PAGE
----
Ask Swim Mom: What Should I Say After Races?

by SwimSwam Contributors 16

November 20th, 2018 Lifestyle, Swim Mom

Courtesy: Elizabeth Wickham

Dear Swim Mom:

My 13-year-old daughter doesn’t always respond well or appreciate what I say to her after she races. Do you have any suggestions about offering praise or making comments about swims? How could I better approach this?

—Perplexed Swim Parent

Dear Perplexed,

Many of us have praised our kids, wanting to make them feel good about their races, only to have them let us know that we literally know nothing. It’s not a pleasant feeling, but they may not be happy with their race for reasons that we’re not aware of. Maybe they didn’t follow their coach’s race strategy, or maybe they missed a goal they were shooting for.

The number one tip to remember when praising or commenting to our kids is to praise their effort, not their performance or talent.

There are lots of studies that show that kids who are praised for their efforts develop more confidence than those who are praised for performance. Carol S. Dweck, Ph.D. from Stanford University and author of “Mindset” has done numerous studies showing the benefits of praising effort over talent. In one study of New York fifth and sixth grade students, she offered praise to two groups: one for how hard they worked, the other for how smart they were. The group who were praised for effort were willing to take on harder challenges, while the ones praised for intelligence were more likely to take on easy tasks where they wouldn’t make mistakes and would still look smart.

We should praise our kids, but not over-praise on every little thing they do. When we praise them all the time, they become immune to our words and may not believe us.

Also, it doesn’t help them if we critique their technique or offer tips for better racing strategies. That’s what their coach is for and they need our support as a parent, not our coaching tips.

What other advice do you have for “Perplexed Swim Parent” about commenting after races?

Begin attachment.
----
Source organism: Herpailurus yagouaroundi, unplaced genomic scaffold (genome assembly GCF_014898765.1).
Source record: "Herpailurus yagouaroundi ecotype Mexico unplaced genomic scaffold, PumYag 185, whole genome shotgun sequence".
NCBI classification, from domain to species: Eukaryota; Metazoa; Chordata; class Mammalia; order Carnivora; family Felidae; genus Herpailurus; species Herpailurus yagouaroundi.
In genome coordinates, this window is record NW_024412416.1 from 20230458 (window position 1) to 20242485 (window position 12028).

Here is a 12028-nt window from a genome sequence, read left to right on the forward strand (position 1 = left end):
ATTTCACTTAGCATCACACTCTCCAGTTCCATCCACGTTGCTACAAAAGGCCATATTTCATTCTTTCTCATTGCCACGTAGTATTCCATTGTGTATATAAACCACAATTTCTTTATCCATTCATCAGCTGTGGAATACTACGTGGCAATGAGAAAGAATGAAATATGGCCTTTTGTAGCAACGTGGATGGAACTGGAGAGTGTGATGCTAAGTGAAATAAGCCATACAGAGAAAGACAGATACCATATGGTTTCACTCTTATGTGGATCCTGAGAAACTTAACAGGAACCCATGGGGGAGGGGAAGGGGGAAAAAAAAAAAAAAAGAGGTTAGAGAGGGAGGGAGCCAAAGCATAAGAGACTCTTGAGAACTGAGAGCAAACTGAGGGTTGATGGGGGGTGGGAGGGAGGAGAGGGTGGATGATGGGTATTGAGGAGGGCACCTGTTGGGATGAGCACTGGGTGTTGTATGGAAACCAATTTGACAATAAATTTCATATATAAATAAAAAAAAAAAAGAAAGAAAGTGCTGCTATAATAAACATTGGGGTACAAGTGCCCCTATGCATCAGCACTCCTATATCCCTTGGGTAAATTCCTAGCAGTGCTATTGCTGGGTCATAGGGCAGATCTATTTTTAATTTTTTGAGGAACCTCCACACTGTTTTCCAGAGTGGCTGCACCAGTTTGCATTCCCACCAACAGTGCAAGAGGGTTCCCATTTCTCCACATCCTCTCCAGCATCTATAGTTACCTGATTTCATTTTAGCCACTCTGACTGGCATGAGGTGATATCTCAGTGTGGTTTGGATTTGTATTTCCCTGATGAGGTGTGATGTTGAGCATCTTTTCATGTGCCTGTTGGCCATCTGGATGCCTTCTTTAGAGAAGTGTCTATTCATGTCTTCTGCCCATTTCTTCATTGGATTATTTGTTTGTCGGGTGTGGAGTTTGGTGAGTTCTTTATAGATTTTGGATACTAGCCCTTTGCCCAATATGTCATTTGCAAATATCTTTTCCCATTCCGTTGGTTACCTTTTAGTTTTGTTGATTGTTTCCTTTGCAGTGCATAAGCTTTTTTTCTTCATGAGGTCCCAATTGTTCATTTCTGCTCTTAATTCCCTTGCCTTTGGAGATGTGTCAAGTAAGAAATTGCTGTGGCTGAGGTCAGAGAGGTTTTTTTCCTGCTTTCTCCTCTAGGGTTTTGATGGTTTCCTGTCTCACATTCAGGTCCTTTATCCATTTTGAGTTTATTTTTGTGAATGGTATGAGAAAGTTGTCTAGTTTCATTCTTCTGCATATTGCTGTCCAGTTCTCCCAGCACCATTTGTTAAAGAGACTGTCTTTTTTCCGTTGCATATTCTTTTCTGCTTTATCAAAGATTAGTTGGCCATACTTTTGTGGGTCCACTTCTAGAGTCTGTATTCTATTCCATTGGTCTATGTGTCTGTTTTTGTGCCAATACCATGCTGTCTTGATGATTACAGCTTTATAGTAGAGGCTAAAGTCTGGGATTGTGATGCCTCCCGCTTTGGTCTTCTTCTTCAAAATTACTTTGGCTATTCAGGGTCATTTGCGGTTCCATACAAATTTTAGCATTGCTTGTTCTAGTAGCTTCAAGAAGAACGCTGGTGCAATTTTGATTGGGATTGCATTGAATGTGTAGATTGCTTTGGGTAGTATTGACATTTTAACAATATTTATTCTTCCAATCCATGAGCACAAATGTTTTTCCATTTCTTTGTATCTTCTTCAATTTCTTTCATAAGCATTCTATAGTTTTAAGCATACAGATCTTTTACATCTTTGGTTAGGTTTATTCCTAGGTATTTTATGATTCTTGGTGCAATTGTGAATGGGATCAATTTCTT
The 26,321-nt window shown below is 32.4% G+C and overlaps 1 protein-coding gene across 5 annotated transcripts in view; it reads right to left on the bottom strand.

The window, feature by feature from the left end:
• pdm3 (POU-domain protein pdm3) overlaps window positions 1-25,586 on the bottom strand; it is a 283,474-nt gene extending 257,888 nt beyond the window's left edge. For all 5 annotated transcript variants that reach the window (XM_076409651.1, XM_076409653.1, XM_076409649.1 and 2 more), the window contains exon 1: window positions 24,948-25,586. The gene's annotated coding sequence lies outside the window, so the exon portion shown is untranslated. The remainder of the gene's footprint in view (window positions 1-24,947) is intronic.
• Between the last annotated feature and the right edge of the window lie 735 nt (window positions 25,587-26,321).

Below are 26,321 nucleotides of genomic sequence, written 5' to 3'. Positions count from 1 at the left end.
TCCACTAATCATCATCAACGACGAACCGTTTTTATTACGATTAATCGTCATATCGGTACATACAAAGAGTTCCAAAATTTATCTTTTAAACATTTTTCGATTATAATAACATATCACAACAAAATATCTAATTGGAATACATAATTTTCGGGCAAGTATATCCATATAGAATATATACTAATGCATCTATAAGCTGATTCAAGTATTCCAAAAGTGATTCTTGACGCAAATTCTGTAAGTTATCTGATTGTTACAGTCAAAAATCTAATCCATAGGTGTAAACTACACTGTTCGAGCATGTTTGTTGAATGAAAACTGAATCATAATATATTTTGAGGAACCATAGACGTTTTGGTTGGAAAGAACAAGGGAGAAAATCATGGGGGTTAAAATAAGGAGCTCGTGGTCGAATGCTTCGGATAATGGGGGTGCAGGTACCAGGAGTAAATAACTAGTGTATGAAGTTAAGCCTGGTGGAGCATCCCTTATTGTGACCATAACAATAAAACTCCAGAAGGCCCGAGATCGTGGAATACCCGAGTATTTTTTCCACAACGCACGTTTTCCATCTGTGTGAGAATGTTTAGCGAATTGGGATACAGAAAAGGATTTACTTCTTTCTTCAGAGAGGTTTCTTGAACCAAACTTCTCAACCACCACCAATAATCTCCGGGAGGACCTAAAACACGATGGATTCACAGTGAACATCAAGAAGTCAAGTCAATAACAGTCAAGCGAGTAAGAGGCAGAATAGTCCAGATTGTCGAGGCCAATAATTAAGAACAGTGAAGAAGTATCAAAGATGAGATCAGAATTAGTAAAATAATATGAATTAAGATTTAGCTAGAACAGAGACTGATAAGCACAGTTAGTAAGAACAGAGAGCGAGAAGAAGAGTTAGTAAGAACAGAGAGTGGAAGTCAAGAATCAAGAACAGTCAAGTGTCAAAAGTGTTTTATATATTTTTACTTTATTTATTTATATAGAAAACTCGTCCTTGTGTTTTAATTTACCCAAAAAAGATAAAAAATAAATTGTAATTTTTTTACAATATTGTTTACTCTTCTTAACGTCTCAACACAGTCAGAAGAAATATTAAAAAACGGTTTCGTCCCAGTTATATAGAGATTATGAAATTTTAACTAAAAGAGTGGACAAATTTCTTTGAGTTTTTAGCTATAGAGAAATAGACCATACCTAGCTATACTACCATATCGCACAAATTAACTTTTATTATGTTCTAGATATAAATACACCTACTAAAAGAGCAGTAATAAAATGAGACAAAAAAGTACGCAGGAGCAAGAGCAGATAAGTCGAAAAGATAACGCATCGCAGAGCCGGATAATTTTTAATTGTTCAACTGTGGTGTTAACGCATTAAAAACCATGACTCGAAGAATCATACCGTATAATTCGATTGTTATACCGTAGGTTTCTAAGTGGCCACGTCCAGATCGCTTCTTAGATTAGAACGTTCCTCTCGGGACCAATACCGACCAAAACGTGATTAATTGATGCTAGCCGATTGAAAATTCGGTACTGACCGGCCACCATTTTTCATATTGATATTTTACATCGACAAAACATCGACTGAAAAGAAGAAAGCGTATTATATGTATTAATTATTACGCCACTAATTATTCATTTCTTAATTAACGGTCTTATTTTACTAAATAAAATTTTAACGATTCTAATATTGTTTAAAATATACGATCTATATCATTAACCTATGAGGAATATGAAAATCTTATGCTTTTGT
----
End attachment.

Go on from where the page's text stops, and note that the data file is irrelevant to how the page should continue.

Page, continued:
Do you have a question for “Ask Swim Mom?” If so, email Elizabeth Wickham at [email protected] and your question may appear in an upcoming column.

Elizabeth Wickham volunteered for 14 years on her kids’ club team  as board member, fundraiser, newsletter editor and “Mrs. meet manager.” She’s a writer with a bachelor of arts degree in editorial journalism from the University of Washington with a long career in public relations, marketing and advertising. Her stories have appeared in newspapers and magazines including the Los Angeles Times, Orange County Parenting and Ladybug. You can read more parenting tips on her blog.

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Swimmer Brent
2 years ago

My mum was really good at this. She knew how to read me and roughly what was a good swim versus a bad swim. If she thought I’d be unhappy, she wouldn’t say anything and would give me space to be less than thrilled with the result. If it was a good swim, she just asked what I thought of it. Never tried to coach me or lift my spirits or whatnot. Worked perfectly for me, but it also took a while for her to work it out and until then we went through exactly what Perplexed Swim Parent was experiencing.

Jimbo
Reply to  Swimmer Brent
2 years ago

Mine are not so good about this. When I do bad they want to “cheer me up” and just make it worse and when I do well they give me critique even though they never swam and have no idea about it

Swammer
Reply to  Swimmer Brent
2 years ago